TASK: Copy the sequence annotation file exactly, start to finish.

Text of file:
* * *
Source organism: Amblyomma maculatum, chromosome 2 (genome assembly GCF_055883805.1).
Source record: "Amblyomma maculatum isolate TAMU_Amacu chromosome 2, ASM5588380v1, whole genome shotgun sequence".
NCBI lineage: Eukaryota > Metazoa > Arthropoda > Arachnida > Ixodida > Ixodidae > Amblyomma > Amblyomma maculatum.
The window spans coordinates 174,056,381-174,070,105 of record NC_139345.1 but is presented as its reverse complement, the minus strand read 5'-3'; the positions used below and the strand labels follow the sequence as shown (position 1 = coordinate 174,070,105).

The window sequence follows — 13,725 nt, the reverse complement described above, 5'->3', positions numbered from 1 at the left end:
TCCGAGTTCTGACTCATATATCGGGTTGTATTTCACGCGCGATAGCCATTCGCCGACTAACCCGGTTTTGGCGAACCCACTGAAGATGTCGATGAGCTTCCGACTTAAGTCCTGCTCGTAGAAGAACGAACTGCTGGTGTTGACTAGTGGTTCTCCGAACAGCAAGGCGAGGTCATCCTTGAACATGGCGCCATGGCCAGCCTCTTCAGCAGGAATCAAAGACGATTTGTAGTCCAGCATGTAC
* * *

Source organism: Amblyomma maculatum, chromosome 2 (genome assembly GCF_055883805.1).
Source record: "Amblyomma maculatum isolate TAMU_Amacu chromosome 2, ASM5588380v1, whole genome shotgun sequence".
NCBI lineage: Eukaryota > Metazoa > Arthropoda > Arachnida > Ixodida > Ixodidae > Amblyomma > Amblyomma maculatum.
The window spans coordinates 174,056,381-174,070,105 of record NC_139345.1 but is presented as its reverse complement, the minus strand read 5'-3'; the positions used below and the strand labels follow the sequence as shown (position 1 = coordinate 174,070,105).

The window sequence follows — 13,725 nt, the reverse complement described above, 5'->3', positions numbered from 1 at the left end:
TCCGAGTTCTGACTCATATATCGGGTTGTATTTCACGCGCGATAGCCATTCGCCGACTAACCCGGTTTTGGCGAACCCACTGAAGATGTCGATGAGCTTCCGACTTAAGTCCTGCTCGTAGAAGAACGAACTGCTGGTGTTGACTAGTGGTTCTCCGAACAGCAAGGCGAGGTCATCCTTGAACATGGCGCCATGGCCAGCCTCTTCAGCAGGAATCAAAGACGATTTGTAGTCCAGCATGTAC